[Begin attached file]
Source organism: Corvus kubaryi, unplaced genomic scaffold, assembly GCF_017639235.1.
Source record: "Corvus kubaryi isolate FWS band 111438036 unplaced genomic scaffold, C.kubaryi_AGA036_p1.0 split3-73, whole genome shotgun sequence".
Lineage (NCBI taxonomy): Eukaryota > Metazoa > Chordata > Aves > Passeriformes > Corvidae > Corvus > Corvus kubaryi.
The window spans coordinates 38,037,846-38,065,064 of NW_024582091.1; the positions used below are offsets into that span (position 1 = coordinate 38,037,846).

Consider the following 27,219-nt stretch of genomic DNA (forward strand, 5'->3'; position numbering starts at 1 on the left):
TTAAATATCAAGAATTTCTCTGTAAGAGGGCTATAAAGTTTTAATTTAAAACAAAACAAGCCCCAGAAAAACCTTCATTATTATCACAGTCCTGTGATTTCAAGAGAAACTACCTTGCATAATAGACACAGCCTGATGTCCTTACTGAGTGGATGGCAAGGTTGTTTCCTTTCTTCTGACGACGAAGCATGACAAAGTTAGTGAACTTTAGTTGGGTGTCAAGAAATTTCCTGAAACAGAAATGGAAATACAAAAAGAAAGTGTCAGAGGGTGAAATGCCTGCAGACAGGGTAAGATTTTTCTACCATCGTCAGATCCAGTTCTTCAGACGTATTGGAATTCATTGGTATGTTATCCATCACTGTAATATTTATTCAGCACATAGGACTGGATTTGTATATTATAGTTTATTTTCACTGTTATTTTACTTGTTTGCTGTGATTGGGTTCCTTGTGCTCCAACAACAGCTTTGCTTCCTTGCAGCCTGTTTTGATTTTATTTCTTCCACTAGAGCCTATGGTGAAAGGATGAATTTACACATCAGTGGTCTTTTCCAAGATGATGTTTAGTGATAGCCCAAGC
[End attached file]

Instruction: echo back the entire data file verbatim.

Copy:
Source organism: Corvus kubaryi, unplaced genomic scaffold, assembly GCF_017639235.1.
Source record: "Corvus kubaryi isolate FWS band 111438036 unplaced genomic scaffold, C.kubaryi_AGA036_p1.0 split3-73, whole genome shotgun sequence".
Lineage (NCBI taxonomy): Eukaryota > Metazoa > Chordata > Aves > Passeriformes > Corvidae > Corvus > Corvus kubaryi.
The window spans coordinates 38,037,846-38,065,064 of NW_024582091.1; the positions used below are offsets into that span (position 1 = coordinate 38,037,846).

Consider the following 27,219-nt stretch of genomic DNA (forward strand, 5'->3'; position numbering starts at 1 on the left):
TTAAATATCAAGAATTTCTCTGTAAGAGGGCTATAAAGTTTTAATTTAAAACAAAACAAGCCCCAGAAAAACCTTCATTATTATCACAGTCCTGTGATTTCAAGAGAAACTACCTTGCATAATAGACACAGCCTGATGTCCTTACTGAGTGGATGGCAAGGTTGTTTCCTTTCTTCTGACGACGAAGCATGACAAAGTTAGTGAACTTTAGTTGGGTGTCAAGAAATTTCCTGAAACAGAAATGGAAATACAAAAAGAAAGTGTCAGAGGGTGAAATGCCTGCAGACAGGGTAAGATTTTTCTACCATCGTCAGATCCAGTTCTTCAGACGTATTGGAATTCATTGGTATGTTATCCATCACTGTAATATTTATTCAGCACATAGGACTGGATTTGTATATTATAGTTTATTTTCACTGTTATTTTACTTGTTTGCTGTGATTGGGTTCCTTGTGCTCCAACAACAGCTTTGCTTCCTTGCAGCCTGTTTTGATTTTATTTCTTCCACTAGAGCCTATGGTGAAAGGATGAATTTACACATCAGTGGTCTTTTCCAAGATGATGTTTAGTGATAGCCCAAGC